- Knowing that even though your 15-year-old says he doesn't want to do anything for his birthday, making his favorite food is still the right thing to do.
- Struggling about how much to pry when they tell you they were "hanging out with friends" after school.
- Swallowing that, "I told you so," or "What did you think would happen," before the tiniest bit of it escapes from your mouth.
- Telling your daughter how much you love her for her hard work or brains or cleverness or humor instead of for being cute or nice or good.
- Asking permission to attend events or do things, instead of assuming you get a choice in the matter.
- Biting your tongue while your child's friend chastises him/her for behavior you've been trying to change for years.
- Letting your child be really, really angry at you.
- Wrapping your head around your 15.5 year old spending a month in China ...
- Not reading your child's college essay
- Watching your daughter independently make her way through the dark night to the bus that will carry her and her 7th grade classmates away from you for the next week.
- Telling your child, "I'd like you to think more about whether you are exercising good judgment," instead of yelling, telling him/her that s/he is wrong, or punishing him/her.
- Learning to recognize the subtle indications that you're doing a good job, such as when your teenage child wants you to know the good things that happen to him/her; when your child is in trouble and wants to talk to you first; when your child initiates a discussion with you about sex or drugs; when you overhear your kids describing you as "strict, but fair." (I have not experienced all these, but for those I've not experienced, I've heard from other parents and frequently pointed out that these are the things that tell them they are doing a great job.)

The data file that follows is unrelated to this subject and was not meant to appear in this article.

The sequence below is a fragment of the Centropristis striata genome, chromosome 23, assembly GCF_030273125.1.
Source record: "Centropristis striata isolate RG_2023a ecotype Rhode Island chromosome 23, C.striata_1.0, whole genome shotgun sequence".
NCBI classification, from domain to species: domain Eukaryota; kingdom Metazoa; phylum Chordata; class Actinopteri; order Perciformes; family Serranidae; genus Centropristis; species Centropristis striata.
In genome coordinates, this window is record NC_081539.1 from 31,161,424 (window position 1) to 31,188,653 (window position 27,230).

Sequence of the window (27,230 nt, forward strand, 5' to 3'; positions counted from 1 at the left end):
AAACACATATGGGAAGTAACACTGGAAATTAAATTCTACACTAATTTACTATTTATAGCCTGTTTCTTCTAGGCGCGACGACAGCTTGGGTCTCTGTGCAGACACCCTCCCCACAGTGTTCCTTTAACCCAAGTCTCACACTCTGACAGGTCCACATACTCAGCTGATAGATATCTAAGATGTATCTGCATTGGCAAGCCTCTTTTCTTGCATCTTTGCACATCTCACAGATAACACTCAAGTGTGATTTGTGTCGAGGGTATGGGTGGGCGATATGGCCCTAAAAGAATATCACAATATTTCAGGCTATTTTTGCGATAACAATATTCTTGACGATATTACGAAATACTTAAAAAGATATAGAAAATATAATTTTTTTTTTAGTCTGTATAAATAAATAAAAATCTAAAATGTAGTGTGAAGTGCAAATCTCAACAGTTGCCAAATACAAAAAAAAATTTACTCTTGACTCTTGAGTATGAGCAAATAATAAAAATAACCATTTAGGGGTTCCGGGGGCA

- Letting your children make their own decisions rather than deciding what's best for them.
- Savoring each and every hug, while accepting the fact that the next one might be a long time away.
- Realizing that it is your existence as a parent, not your existence as a person, that your children despise.
- Watching the clock as your "baby" flies to a foreign country without you, waiting somewhat impatiently for the first pictures letting you know that she's OK.
- Honoring the request that you not read your child's personal statement, no matter how much you want to read it nor how much you think you can read it and pretend not to have.
- Praising the hard work that went into accomplishing something, not the external award acknowledging it.
- Paying enough attention to your child's friends' accomplishments and behavior so that when parents congratulate you for your child's behavior or accomplishments, you can sincerely return the compliment.
- Accepting that your children have adult friends you don't know and acknowledging that this is a good thing.
- Trusting your child when s/he says, "I'll take care of it."
- Telling the people who care for, teach, and love your children just how grateful you are.
- Collecting your own friends as your children make their way through a series of daycare centers and schools.
- Facilitating your child's transition to managing his/her own medical care.
- Treating your offspring's significant other as an independent adult, not just an extension of your child.
- Dealing with the sheer terror when you hand over the car keys for the first, second, or Nth time.
- Recognizing that once your children leave home, you are allowed to have a life, even if the particular choices make your children sad. Then being willing to talk about those choices and try to make their reality work for everyone.
- Truly wrapping your head around the fact that your child is now officially an adult.
- Letting those you care most about in the world, those for whom you would, without a thought, lay down your life, fly free and grow up.